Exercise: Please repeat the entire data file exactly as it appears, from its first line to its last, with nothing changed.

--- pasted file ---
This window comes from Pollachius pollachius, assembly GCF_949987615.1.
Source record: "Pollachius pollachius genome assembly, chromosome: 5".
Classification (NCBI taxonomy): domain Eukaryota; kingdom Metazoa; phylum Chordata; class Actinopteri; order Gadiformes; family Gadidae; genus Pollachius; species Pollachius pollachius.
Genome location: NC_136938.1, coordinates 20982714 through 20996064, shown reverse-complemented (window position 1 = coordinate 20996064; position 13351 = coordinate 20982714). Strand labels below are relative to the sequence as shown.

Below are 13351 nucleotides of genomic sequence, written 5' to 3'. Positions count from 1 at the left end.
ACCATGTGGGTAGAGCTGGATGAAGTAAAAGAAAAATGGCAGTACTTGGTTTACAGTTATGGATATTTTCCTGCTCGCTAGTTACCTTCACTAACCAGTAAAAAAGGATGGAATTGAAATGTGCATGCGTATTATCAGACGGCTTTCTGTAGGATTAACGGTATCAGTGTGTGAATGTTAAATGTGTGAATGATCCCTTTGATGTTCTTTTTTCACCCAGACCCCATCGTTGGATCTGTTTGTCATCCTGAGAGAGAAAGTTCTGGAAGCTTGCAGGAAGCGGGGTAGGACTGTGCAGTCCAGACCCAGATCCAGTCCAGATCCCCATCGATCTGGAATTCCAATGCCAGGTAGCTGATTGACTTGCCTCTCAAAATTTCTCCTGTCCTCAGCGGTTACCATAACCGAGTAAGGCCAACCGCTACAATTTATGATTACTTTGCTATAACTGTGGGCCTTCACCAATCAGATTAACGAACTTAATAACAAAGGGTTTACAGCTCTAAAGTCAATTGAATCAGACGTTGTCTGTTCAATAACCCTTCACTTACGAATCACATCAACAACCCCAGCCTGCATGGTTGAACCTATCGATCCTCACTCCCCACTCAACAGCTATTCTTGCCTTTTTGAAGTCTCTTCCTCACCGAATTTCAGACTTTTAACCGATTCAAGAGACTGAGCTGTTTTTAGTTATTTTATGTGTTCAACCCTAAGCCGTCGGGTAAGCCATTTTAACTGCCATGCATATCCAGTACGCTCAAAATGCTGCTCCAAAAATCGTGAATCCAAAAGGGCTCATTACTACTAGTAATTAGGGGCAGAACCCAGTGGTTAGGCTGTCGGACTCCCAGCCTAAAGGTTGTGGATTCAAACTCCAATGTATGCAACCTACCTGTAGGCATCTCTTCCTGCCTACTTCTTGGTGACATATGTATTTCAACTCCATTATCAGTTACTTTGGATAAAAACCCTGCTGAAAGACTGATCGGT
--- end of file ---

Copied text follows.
This window comes from Pollachius pollachius, assembly GCF_949987615.1.
Source record: "Pollachius pollachius genome assembly, chromosome: 5".
Classification (NCBI taxonomy): domain Eukaryota; kingdom Metazoa; phylum Chordata; class Actinopteri; order Gadiformes; family Gadidae; genus Pollachius; species Pollachius pollachius.
Genome location: NC_136938.1, coordinates 20982714 through 20996064, shown reverse-complemented (window position 1 = coordinate 20996064; position 13351 = coordinate 20982714). Strand labels below are relative to the sequence as shown.

Below are 13351 nucleotides of genomic sequence, written 5' to 3'. Positions count from 1 at the left end.
ACCATGTGGGTAGAGCTGGATGAAGTAAAAGAAAAATGGCAGTACTTGGTTTACAGTTATGGATATTTTCCTGCTCGCTAGTTACCTTCACTAACCAGTAAAAAAGGATGGAATTGAAATGTGCATGCGTATTATCAGACGGCTTTCTGTAGGATTAACGGTATCAGTGTGTGAATGTTAAATGTGTGAATGATCCCTTTGATGTTCTTTTTTCACCCAGACCCCATCGTTGGATCTGTTTGTCATCCTGAGAGAGAAAGTTCTGGAAGCTTGCAGGAAGCGGGGTAGGACTGTGCAGTCCAGACCCAGATCCAGTCCAGATCCCCATCGATCTGGAATTCCAATGCCAGGTAGCTGATTGACTTGCCTCTCAAAATTTCTCCTGTCCTCAGCGGTTACCATAACCGAGTAAGGCCAACCGCTACAATTTATGATTACTTTGCTATAACTGTGGGCCTTCACCAATCAGATTAACGAACTTAATAACAAAGGGTTTACAGCTCTAAAGTCAATTGAATCAGACGTTGTCTGTTCAATAACCCTTCACTTACGAATCACATCAACAACCCCAGCCTGCATGGTTGAACCTATCGATCCTCACTCCCCACTCAACAGCTATTCTTGCCTTTTTGAAGTCTCTTCCTCACCGAATTTCAGACTTTTAACCGATTCAAGAGACTGAGCTGTTTTTAGTTATTTTATGTGTTCAACCCTAAGCCGTCGGGTAAGCCATTTTAACTGCCATGCATATCCAGTACGCTCAAAATGCTGCTCCAAAAATCGTGAATCCAAAAGGGCTCATTACTACTAGTAATTAGGGGCAGAACCCAGTGGTTAGGCTGTCGGACTCCCAGCCTAAAGGTTGTGGATTCAAACTCCAATGTATGCAACCTACCTGTAGGCATCTCTTCCTGCCTACTTCTTGGTGACATATGTATTTCAACTCCATTATCAGTTACTTTGGATAAAAACCCTGCTGAAAGACTGATCGGT